Basic French Verb Subjects


French Verb Subjects

Basic subjects of the French Language:

1. JE(I)
2. TU (You, informal, singular)
3. IL, ELLE, ON (He, She, informal "we" or the impersonal subject "one")
4. NOUS (we)
5. VOUS (You formal and/or plural)
6. ILS, ELLES (They)

These are the basic subjects for all French verbs divided in the six groups of conjugation. Here is how they are used and when to use them:

1.    JE (FIRST PERSON)this corresponds to the subject “I” in English. This is used to denote first person narration or actions we do ourselves. This subject governs a specific conjugation for a verb, the first-person singular form. EXAMPLE:

a.      Je suis intelligente. (I am smart)

2.    TU (SECOND PERSON SINGULAR)—within the French language, there are two different ways to express the second person. This subject is used to express the second person singular. When you say “tu” to someone, this means that you are only talking to one person individually, and not collectively like we say a collective “You” to talk to a group of people in English. ATTENTION!: This is also the familiar or casual form of the subject “you.” In French, there is a polite and familiar way to address someone. If the person we are addressing is younger than us, a friend, or family, we use the subject “tu.” Whoever you are addressing will let you know when you can begin saying “tu” to them. “Tu” governs the second person singular form of verb conjugations. EXAMPLE:

a.    Tu es beau. (You are handsome.)

3.    IL, ELLE, ON (THIRD PERSON) “Il “ is the masculine form of the third person that corresponds to the subject “he”.  “Elle” is the feminine form of the third person that corresponds to the subject “she.” “On” is an informal way to say “We,” but more often is used in a more neutral way. It is the impersonal third person form as well. All three of these subjects take verbs conjugated in the same tense: the third person singular. EXAMPLE:

a.     On va au marché. (We are going to the market)

b.    On donne des medicaments aux malades. (One gives medicine to sick people—third person impersonal form)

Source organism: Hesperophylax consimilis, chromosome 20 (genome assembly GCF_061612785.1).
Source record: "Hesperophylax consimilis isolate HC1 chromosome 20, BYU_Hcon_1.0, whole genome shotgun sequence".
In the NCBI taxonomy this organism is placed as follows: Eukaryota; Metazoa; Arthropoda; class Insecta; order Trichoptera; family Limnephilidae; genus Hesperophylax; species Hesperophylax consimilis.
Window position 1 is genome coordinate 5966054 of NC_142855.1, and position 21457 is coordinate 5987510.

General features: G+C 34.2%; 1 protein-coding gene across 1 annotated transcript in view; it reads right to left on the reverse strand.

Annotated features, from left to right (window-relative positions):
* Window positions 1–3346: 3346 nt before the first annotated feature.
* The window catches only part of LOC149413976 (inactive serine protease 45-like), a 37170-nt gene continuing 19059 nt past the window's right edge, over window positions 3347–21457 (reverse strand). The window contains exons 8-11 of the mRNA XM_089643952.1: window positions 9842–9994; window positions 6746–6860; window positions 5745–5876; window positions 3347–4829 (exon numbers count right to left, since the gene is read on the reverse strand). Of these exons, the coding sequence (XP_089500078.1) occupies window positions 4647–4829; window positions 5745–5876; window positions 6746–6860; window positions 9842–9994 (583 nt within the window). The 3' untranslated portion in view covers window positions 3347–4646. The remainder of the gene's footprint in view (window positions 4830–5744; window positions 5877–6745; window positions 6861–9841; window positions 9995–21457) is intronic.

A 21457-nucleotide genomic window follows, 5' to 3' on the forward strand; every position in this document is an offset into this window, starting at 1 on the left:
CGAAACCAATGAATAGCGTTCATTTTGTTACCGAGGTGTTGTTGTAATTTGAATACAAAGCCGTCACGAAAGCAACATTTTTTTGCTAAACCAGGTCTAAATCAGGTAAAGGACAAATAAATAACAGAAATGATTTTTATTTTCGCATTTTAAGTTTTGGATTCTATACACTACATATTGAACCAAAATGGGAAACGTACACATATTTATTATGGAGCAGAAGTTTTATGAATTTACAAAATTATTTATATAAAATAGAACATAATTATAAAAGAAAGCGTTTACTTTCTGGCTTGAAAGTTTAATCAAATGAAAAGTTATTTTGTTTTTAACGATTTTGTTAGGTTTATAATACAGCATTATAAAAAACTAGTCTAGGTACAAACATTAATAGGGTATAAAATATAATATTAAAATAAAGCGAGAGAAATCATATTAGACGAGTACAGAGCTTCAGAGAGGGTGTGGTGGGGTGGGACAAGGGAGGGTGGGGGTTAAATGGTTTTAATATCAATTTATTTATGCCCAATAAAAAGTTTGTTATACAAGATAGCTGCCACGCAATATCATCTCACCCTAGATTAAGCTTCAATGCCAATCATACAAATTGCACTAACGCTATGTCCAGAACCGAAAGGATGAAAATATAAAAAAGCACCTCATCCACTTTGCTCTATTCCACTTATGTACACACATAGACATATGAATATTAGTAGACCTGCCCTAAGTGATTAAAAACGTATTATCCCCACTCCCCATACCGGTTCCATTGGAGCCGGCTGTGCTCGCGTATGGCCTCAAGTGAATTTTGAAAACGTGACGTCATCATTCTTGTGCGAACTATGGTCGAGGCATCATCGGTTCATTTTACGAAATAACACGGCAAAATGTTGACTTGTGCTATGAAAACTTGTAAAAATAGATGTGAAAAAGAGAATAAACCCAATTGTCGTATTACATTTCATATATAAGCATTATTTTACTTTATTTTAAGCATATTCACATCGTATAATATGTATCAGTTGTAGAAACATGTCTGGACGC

4.    NOUS (COLLECTIVE SUBJECT)—When we want to express ourselves collectively doing something, we use the “nous” form. It corresponds to the subject “We” in English. This is the ‘formal’ way to say “we,” see #3 for the informal, familiar way to express the subject “we.” EXAMPLE:

a.    Nous sortons le vendredi soir. (We go out on Friday nights.)

5.    VOUS (SECOND PERSON FORMAL/PLURAL)—using this form of the subject « you » is meant to denote respect or unfamiliarity. Use this form when addressing people in high authority, elders, bosses, coworkers, strangers, and teachers. This form can be used as a collective “you” also, like we say “You all” in English. When speaking to a large group of people, use the subject “vous.” EXAMPLES:

a.    VOUS AS A FORMAL YOU—Vous êtes un bon prof. (You are a good teacher [formal address])

b.    VOUS AS COLLECTIVE—Vous m’entendez, classe ? (You hear me, class ? [talking to a collective group])

6.    ILS, ELLES—“Ils” is the masculine form of “they” used when speaking of a group of males or masculine nouns, or a group of males and females or mixed masculine and feminine nouns. “Elles” is the feminine form of “they” used when talking strictly about all females or feminine objects. If a group is a females except for one, we would use the “Ils” form because the masculinity takes dominance. Both of these subjects are conjugated in the third personal plural form of a verb. EXAMPLES:

a.    Ils sont blonds. (They [masculine] are blond.)

b.     Elles sont blondes.(They [feminine] are blonde.)

Now you know the basic subjects of French verbs!

More by this Author

  • Why American Women Adore French Men

     1. Sexy accents!No matter what a French men says, American women will fall head over heels. This is partly because most American women don't speak French and love the mysterious tone that the language takes when...


No comments yet.

    Sign in or sign up and post using a HubPages Network account.

    0 of 8192 characters used
    Post Comment

    No HTML is allowed in comments, but URLs will be hyperlinked. Comments are not for promoting your articles or other sites.

    Click to Rate This Article